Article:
With a name like "Post-Lawsuit LPF" there must be a tale to tell. Their website talks about the ARP 4072 submodule but it doesn't get into the juicy details.
Update: an Oddities reader clued me into the wrangling between Moog and Arp back in the day. There's a bit of related info on wikipedia.
The Big City Music is always a treasure trove for me. I believe I saw this in the booth last year but there was nobody around who could tell me about it.
This is a wonderful little spring reverb unit that has the spring exposed so you can do far more than just whack the side of the cabinet.
Drumatom is an stand-alone piece of software that analyzes multiple drum tracks and algorithmically reduces the mic bleed.
Unless the phase relationship between the drums mics is perfect, the bleed tends to smear the overall sound of the kit. I could see this being a very useful studio mix tool.
Another technique for reducing mic bleed is the use of gates, which can be finicky to set up properly. They're also prone to opening when another drum is hit particularly hard.
This prototype system from Sennheiser uses lasers on the mic clips to generate a separate signal that can be used to trigger the gate. Since it's generating the signal based on the movement of the head, the chance of false triggers is nearly non-existent.
Very much like a kids' pop-up book, the C.24 iPad case opens up and provides a functional MIDI keyboard via Bluetooth.
The keys are velocity sensitive and it also does monophonic aftertouch. For good measure, they've also thrown in a ribbon controller that runs the length of the keyboard.
When Analog Outfitters are done pulling out the juicy power amps from old Hammond organs, they cut down the case and turn the keyboard and drawbars into MIDI controllers.
It's too bad that Native Instruments has relegated their wonderful B4 virtual instrument to the abandonware heap. This would be the perfect companion hardware.
This is the very first analog optical guitar cable. While this cable exhibits extremely low capacitance and is immune to RF, it's also more expensive than many guitars.
This interesting guitar speaker has quite a wide dispersion pattern, which would be great for small gigs.
It's got one of the most unique speaker arrangements I've ever seen. There is a small vertical array suspended between two speakers that are angled about 30° from the horizontal plane.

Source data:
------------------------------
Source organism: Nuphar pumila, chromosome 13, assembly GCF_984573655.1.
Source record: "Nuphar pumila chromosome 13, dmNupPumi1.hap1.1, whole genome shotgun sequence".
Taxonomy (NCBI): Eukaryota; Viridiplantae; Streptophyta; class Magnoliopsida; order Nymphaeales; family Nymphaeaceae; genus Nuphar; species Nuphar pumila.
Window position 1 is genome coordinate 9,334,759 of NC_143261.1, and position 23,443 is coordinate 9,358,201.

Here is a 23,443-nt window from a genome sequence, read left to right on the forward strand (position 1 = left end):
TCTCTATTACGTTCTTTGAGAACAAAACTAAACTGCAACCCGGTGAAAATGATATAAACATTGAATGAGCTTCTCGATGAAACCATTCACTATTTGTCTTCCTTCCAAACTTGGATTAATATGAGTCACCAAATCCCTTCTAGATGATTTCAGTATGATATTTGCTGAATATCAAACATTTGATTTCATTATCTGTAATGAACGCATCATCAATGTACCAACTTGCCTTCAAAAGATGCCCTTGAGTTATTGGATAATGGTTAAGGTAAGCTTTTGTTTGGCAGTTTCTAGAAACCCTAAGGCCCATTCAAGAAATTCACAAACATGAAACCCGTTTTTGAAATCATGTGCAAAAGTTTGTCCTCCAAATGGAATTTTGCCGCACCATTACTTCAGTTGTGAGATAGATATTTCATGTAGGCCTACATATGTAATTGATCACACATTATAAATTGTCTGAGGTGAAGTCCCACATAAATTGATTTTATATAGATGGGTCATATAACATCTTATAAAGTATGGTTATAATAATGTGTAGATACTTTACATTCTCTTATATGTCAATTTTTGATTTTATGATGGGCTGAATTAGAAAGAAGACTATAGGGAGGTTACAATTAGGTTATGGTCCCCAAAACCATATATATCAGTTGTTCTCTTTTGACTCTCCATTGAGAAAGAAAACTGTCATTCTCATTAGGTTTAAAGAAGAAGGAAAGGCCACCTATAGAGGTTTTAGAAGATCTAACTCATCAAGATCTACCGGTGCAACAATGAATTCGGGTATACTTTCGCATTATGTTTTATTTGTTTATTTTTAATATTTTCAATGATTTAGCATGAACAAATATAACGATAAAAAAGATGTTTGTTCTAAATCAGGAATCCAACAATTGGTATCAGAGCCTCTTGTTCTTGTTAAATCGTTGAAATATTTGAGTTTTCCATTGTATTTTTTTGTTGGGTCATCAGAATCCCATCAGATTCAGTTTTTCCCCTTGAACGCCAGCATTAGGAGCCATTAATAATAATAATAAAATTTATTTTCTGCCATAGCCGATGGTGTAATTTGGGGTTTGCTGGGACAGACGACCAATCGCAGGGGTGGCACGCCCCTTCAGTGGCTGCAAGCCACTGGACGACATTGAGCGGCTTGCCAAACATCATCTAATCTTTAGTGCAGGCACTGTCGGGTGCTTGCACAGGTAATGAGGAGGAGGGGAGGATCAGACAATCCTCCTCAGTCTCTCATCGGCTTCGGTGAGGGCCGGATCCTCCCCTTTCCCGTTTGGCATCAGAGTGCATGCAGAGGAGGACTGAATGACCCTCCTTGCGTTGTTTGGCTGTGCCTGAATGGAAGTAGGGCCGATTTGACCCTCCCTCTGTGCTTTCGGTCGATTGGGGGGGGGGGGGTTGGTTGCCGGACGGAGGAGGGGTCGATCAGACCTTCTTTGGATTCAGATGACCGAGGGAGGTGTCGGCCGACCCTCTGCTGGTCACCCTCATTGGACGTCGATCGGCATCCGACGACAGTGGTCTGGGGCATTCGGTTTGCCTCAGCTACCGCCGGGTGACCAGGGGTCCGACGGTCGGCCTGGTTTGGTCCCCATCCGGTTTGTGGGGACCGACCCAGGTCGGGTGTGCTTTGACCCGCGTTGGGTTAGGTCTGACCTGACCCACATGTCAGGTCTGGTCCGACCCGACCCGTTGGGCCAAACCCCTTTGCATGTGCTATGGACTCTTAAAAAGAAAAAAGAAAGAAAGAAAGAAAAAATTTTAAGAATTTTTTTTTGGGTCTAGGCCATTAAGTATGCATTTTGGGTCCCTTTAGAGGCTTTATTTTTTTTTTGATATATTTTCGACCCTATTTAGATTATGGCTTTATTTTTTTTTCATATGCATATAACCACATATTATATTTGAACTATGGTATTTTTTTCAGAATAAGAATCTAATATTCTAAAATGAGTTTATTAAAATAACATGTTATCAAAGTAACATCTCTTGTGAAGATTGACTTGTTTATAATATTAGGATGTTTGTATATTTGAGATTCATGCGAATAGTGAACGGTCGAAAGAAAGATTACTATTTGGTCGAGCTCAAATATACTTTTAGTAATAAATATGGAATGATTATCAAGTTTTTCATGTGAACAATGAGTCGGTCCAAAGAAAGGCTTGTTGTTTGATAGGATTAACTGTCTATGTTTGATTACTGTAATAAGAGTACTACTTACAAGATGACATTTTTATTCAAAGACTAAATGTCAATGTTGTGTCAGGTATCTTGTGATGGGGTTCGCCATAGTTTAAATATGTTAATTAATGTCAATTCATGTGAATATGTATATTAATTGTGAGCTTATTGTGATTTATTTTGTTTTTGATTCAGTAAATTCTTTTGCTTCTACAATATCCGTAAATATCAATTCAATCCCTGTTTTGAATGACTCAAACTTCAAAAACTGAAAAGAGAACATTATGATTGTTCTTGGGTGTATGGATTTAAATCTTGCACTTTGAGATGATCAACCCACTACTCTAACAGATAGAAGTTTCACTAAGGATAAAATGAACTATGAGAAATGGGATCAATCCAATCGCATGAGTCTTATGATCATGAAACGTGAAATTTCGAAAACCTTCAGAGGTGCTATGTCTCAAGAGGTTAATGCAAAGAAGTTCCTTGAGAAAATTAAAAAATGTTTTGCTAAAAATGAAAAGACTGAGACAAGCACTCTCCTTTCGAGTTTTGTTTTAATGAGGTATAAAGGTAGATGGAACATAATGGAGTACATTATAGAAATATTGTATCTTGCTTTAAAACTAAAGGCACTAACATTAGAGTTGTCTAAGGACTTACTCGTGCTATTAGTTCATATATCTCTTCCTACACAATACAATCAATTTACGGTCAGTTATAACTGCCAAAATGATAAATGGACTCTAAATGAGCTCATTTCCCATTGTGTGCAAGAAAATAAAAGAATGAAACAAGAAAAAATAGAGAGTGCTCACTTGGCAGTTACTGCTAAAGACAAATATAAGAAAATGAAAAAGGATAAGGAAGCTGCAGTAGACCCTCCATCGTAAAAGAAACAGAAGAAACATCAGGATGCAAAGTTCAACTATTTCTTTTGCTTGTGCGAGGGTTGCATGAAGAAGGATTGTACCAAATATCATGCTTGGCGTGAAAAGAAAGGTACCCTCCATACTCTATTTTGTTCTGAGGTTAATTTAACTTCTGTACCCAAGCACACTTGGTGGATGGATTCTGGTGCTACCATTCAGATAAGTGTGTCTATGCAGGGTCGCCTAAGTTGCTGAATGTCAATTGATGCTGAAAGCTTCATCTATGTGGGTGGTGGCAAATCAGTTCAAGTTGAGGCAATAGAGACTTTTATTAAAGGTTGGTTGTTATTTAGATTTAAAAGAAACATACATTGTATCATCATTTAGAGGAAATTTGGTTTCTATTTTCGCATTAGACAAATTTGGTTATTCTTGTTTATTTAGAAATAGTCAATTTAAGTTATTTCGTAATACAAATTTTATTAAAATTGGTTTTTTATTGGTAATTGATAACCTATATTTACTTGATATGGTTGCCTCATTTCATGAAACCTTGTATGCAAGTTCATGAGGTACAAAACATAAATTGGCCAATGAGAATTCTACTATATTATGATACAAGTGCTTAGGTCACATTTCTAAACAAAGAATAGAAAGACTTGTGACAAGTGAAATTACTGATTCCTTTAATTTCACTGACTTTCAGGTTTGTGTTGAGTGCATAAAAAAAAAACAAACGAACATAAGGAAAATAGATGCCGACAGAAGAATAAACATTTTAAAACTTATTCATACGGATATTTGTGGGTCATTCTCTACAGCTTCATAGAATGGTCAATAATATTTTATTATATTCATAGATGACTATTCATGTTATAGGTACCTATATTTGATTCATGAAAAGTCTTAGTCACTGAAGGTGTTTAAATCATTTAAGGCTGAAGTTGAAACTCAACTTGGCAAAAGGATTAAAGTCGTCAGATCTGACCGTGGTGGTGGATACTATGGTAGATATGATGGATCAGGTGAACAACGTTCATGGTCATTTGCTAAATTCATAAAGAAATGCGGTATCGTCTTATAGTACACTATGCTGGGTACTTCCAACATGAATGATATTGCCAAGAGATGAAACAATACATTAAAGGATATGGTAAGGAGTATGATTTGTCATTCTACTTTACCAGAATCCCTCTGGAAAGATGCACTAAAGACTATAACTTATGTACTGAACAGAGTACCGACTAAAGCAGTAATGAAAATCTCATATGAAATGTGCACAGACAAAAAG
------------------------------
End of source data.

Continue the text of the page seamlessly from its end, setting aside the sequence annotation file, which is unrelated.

How could I not cover products from a company called "Critter & Guitari?"
They do make a number of cool Oddity-worthy mono synths with wooden buttons and optional speaker modules so they legitimately deserve a spot here.
Convolution reverb has made the trip from large rack-mounted hardware, to software, and now to a stomp box.
This EPSi can produce reverb tails up to 6 seconds in length. The impulse responses are loaded from the CD card in the front.
I'm quite impressed that someone was actually able to do this.
How could any signal passed through this beast come out the other end not sounding like the audio-equivalent of Captain America?
I particularly like the fact that they included four 500-series slots to allow you to add more analog goodness.
BTW, just to yank their chain, my first question to the guys at the booth was "What's the processor speed?"
This is a one of a kind DJ Console done up to look all steam-punky. Sometimes, one is too many.
The adjustable angle of Schoeps V4 U mic is just the ticket for capturing laid back vocal takes.
I covered Wolfgang's iOS-controlled analog quad panner back in 2012.
While his newest 32-channel iteration is cool, I don't know if I would have included it this year if he hadn't been sporting this amazing jacket he bought in China, much to the horror of his family.
Technology keeps pushing the frontiers of the "music minus one" concept.
Not only can you jam along with all the other musicians, you can watch your part being played from multiple camera angles.
If you're handy with video, Tutti is open to outside producers creating content for their product.
The Aero is a small wireless transmitter that is used to control the Ekko delay pedal. You can attach it to your guitar, strap, or belt and use it to bring up presets or change the delay time. The button acts as a momentary switch, too so you can use it for tap tempo.
I sat down with the people at Audiomanix and was reasonably impressed with their software's ability to separate the vocal and the instruments.
I was substantially less impressed with the fact that they're adopting the "software rental" model where you have to pay monthly or yearly to use the software.
This is kind of a cute approach for a 3D controller. You put the rings on with the dot pattern facing the iOS device and it uses the camera to translate the X, Y, and Z position to controller data.
It would be even more interesting if it supported OSC.
Newcomer Birdio hit the Oddity track at full speed on their first outing. I don't know which one I like best, the over-ear metronome, the instrument cable LED flashlight, or the branch-like 1/8" cable 4-way splitter.
While the self-noise of 0dB might allow you to record a mosquito passing gas, the feature that impressed me most was the mic's ability to detect internal preamp distortion and automatically pad down the mic.
At one time or another, all recording engineers run into the situation where a great take was marred by a musician who got a little too enthusiastic and overloaded the mic. This makes for a great recording safety net.
©2014 Barry Wood